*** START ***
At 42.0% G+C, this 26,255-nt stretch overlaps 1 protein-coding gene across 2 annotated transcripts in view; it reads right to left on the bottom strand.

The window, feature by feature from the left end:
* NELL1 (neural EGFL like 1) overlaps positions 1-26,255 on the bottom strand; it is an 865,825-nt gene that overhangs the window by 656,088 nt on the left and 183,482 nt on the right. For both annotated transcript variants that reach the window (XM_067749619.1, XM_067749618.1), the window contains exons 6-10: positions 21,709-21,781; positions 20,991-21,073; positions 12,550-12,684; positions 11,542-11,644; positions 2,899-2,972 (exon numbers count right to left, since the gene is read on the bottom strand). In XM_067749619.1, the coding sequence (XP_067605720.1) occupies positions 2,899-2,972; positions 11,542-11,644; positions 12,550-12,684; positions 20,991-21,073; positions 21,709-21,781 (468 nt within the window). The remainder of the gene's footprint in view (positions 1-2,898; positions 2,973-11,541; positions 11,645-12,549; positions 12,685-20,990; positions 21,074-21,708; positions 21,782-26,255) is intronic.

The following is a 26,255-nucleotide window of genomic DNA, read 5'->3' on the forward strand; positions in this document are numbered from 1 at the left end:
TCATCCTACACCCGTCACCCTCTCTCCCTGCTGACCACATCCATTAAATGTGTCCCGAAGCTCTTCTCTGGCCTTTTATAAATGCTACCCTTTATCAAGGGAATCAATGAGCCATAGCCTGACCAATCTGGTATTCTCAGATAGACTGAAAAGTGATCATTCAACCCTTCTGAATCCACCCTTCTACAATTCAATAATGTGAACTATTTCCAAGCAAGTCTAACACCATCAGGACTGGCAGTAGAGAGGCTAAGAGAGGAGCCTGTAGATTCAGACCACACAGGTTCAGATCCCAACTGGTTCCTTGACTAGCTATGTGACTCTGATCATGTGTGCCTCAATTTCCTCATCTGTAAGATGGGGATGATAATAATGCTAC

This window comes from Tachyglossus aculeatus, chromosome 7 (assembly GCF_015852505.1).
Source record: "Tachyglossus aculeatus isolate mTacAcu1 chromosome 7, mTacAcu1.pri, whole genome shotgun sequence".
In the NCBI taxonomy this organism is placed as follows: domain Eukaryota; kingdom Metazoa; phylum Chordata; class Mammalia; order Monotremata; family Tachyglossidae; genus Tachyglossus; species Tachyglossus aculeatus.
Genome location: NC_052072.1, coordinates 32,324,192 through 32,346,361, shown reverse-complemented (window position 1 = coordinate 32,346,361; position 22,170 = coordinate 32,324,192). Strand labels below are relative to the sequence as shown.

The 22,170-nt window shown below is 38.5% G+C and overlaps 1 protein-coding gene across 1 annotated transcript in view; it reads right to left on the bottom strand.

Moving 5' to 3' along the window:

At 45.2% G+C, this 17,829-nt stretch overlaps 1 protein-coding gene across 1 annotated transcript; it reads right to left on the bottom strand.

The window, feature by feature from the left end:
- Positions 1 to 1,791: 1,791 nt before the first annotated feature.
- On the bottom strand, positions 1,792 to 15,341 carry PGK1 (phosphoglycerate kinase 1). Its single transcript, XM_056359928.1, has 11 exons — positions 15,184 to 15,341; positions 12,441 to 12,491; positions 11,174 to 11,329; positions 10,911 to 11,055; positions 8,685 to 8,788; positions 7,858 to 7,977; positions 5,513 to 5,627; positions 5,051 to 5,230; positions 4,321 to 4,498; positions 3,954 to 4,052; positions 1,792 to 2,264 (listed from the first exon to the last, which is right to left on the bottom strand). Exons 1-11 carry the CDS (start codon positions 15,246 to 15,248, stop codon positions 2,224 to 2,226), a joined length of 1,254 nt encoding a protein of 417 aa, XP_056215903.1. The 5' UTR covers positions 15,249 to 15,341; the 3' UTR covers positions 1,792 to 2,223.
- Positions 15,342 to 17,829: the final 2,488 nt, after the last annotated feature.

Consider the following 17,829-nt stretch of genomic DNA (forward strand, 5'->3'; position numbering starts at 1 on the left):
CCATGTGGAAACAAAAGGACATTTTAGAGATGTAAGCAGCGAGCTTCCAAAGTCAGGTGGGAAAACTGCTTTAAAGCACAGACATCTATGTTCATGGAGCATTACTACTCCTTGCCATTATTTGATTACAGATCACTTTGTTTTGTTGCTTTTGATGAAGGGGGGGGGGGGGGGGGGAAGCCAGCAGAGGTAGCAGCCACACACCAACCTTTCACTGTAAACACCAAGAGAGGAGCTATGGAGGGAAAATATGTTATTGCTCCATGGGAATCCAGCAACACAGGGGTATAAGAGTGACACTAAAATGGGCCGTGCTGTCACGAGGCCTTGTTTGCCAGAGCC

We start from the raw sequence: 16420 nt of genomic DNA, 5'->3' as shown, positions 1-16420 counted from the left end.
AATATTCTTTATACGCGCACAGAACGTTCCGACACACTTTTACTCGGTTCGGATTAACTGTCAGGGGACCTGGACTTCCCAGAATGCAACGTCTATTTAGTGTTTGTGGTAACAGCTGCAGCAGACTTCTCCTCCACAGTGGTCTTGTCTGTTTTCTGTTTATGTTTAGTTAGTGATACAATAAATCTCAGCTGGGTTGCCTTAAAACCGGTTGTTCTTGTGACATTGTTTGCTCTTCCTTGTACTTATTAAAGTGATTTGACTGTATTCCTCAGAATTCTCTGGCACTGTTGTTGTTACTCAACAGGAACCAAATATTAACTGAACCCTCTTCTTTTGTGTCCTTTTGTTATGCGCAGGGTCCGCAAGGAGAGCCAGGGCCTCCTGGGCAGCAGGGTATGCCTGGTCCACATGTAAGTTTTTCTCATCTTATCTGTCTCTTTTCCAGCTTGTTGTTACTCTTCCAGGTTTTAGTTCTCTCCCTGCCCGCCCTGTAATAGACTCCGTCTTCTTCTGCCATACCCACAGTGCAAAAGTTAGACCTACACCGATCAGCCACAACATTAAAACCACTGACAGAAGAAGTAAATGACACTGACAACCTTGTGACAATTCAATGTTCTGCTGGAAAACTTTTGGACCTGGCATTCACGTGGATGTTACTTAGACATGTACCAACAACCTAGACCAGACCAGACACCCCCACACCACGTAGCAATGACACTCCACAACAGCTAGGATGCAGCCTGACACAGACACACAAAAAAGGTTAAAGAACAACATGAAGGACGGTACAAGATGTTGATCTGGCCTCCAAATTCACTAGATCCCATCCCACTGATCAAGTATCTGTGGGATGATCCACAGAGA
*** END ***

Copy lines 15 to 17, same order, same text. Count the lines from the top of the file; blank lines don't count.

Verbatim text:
- On the bottom strand, positions 1,792 to 15,341 carry PGK1 (phosphoglycerate kinase 1). Its single transcript, XM_056359928.1, has 11 exons — positions 15,184 to 15,341; positions 12,441 to 12,491; positions 11,174 to 11,329; positions 10,911 to 11,055; positions 8,685 to 8,788; positions 7,858 to 7,977; positions 5,513 to 5,627; positions 5,051 to 5,230; positions 4,321 to 4,498; positions 3,954 to 4,052; positions 1,792 to 2,264 (listed from the first exon to the last, which is right to left on the bottom strand). Exons 1-11 carry the CDS (start codon positions 15,246 to 15,248, stop codon positions 2,224 to 2,226), a joined length of 1,254 nt encoding a protein of 417 aa, XP_056215903.1. The 5' UTR covers positions 15,249 to 15,341; the 3' UTR covers positions 1,792 to 2,223.
- Positions 15,342 to 17,829: the final 2,488 nt, after the last annotated feature.

Consider the following 17,829-nt stretch of genomic DNA (forward strand, 5'->3'; position numbering starts at 1 on the left):